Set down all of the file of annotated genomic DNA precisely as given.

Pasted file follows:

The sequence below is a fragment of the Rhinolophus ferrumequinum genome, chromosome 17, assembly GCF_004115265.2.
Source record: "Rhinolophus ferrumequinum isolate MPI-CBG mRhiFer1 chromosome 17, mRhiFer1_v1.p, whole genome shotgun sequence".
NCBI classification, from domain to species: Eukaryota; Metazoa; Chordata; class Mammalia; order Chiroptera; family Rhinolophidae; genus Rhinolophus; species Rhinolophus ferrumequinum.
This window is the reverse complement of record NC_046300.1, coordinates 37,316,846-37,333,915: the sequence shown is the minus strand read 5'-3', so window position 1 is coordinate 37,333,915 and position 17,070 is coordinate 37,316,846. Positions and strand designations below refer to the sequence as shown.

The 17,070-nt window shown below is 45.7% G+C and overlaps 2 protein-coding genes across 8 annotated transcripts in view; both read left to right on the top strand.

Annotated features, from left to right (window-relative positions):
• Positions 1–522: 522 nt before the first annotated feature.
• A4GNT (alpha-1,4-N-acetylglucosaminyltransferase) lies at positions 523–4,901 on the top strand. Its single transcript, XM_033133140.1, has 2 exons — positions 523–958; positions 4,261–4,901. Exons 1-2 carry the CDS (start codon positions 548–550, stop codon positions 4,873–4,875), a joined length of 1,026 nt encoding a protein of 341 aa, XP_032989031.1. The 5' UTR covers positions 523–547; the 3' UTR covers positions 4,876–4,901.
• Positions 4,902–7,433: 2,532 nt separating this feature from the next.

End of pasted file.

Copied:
The sequence below is a fragment of the Rhinolophus ferrumequinum genome, chromosome 17, assembly GCF_004115265.2.
Source record: "Rhinolophus ferrumequinum isolate MPI-CBG mRhiFer1 chromosome 17, mRhiFer1_v1.p, whole genome shotgun sequence".
NCBI classification, from domain to species: Eukaryota; Metazoa; Chordata; class Mammalia; order Chiroptera; family Rhinolophidae; genus Rhinolophus; species Rhinolophus ferrumequinum.
This window is the reverse complement of record NC_046300.1, coordinates 37,316,846-37,333,915: the sequence shown is the minus strand read 5'-3', so window position 1 is coordinate 37,333,915 and position 17,070 is coordinate 37,316,846. Positions and strand designations below refer to the sequence as shown.

The 17,070-nt window shown below is 45.7% G+C and overlaps 2 protein-coding genes across 8 annotated transcripts in view; both read left to right on the top strand.

Annotated features, from left to right (window-relative positions):
• Positions 1–522: 522 nt before the first annotated feature.
• A4GNT (alpha-1,4-N-acetylglucosaminyltransferase) lies at positions 523–4,901 on the top strand. Its single transcript, XM_033133140.1, has 2 exons — positions 523–958; positions 4,261–4,901. Exons 1-2 carry the CDS (start codon positions 548–550, stop codon positions 4,873–4,875), a joined length of 1,026 nt encoding a protein of 341 aa, XP_032989031.1. The 5' UTR covers positions 523–547; the 3' UTR covers positions 4,876–4,901.
• Positions 4,902–7,433: 2,532 nt separating this feature from the next.